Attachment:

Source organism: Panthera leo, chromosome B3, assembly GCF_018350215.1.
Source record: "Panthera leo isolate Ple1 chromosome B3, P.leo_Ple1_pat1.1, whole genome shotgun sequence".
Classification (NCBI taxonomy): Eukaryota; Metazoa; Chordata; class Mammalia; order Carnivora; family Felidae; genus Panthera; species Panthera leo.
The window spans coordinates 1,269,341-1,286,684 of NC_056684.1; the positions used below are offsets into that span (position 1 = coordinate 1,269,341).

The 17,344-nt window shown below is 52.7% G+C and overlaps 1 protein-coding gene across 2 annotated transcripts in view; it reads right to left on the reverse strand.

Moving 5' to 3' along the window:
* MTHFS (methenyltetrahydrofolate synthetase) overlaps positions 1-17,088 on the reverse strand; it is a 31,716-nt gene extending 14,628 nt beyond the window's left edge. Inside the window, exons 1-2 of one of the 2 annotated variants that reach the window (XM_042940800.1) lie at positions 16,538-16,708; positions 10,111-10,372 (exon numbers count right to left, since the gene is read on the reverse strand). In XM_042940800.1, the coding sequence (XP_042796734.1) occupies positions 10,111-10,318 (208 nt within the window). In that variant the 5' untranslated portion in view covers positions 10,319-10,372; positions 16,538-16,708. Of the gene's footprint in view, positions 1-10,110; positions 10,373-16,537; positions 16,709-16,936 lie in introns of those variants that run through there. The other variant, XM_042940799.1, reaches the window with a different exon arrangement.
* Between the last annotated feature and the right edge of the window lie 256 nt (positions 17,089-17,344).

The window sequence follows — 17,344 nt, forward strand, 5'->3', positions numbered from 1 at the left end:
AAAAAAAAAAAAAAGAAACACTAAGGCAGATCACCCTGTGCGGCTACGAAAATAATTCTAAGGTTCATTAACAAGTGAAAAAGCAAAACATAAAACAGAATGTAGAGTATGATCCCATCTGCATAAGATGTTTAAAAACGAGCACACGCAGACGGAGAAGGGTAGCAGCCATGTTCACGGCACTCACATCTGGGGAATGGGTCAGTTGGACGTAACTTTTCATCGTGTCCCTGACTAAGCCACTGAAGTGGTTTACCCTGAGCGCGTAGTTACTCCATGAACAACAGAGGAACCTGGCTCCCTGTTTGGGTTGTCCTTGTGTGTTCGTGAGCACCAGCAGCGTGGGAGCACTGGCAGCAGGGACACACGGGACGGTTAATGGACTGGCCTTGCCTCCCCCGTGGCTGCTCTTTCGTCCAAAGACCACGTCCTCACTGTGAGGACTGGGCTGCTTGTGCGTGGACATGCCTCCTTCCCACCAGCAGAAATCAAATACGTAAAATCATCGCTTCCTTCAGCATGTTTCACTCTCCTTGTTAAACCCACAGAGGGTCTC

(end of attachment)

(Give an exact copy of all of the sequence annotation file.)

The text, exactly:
Source organism: Panthera leo, chromosome B3, assembly GCF_018350215.1.
Source record: "Panthera leo isolate Ple1 chromosome B3, P.leo_Ple1_pat1.1, whole genome shotgun sequence".
Classification (NCBI taxonomy): Eukaryota; Metazoa; Chordata; class Mammalia; order Carnivora; family Felidae; genus Panthera; species Panthera leo.
The window spans coordinates 1,269,341-1,286,684 of NC_056684.1; the positions used below are offsets into that span (position 1 = coordinate 1,269,341).

The 17,344-nt window shown below is 52.7% G+C and overlaps 1 protein-coding gene across 2 annotated transcripts in view; it reads right to left on the reverse strand.

Moving 5' to 3' along the window:
* MTHFS (methenyltetrahydrofolate synthetase) overlaps positions 1-17,088 on the reverse strand; it is a 31,716-nt gene extending 14,628 nt beyond the window's left edge. Inside the window, exons 1-2 of one of the 2 annotated variants that reach the window (XM_042940800.1) lie at positions 16,538-16,708; positions 10,111-10,372 (exon numbers count right to left, since the gene is read on the reverse strand). In XM_042940800.1, the coding sequence (XP_042796734.1) occupies positions 10,111-10,318 (208 nt within the window). In that variant the 5' untranslated portion in view covers positions 10,319-10,372; positions 16,538-16,708. Of the gene's footprint in view, positions 1-10,110; positions 10,373-16,537; positions 16,709-16,936 lie in introns of those variants that run through there. The other variant, XM_042940799.1, reaches the window with a different exon arrangement.
* Between the last annotated feature and the right edge of the window lie 256 nt (positions 17,089-17,344).

The window sequence follows — 17,344 nt, forward strand, 5'->3', positions numbered from 1 at the left end:
AAAAAAAAAAAAAAGAAACACTAAGGCAGATCACCCTGTGCGGCTACGAAAATAATTCTAAGGTTCATTAACAAGTGAAAAAGCAAAACATAAAACAGAATGTAGAGTATGATCCCATCTGCATAAGATGTTTAAAAACGAGCACACGCAGACGGAGAAGGGTAGCAGCCATGTTCACGGCACTCACATCTGGGGAATGGGTCAGTTGGACGTAACTTTTCATCGTGTCCCTGACTAAGCCACTGAAGTGGTTTACCCTGAGCGCGTAGTTACTCCATGAACAACAGAGGAACCTGGCTCCCTGTTTGGGTTGTCCTTGTGTGTTCGTGAGCACCAGCAGCGTGGGAGCACTGGCAGCAGGGACACACGGGACGGTTAATGGACTGGCCTTGCCTCCCCCGTGGCTGCTCTTTCGTCCAAAGACCACGTCCTCACTGTGAGGACTGGGCTGCTTGTGCGTGGACATGCCTCCTTCCCACCAGCAGAAATCAAATACGTAAAATCATCGCTTCCTTCAGCATGTTTCACTCTCCTTGTTAAACCCACAGAGGGTCTC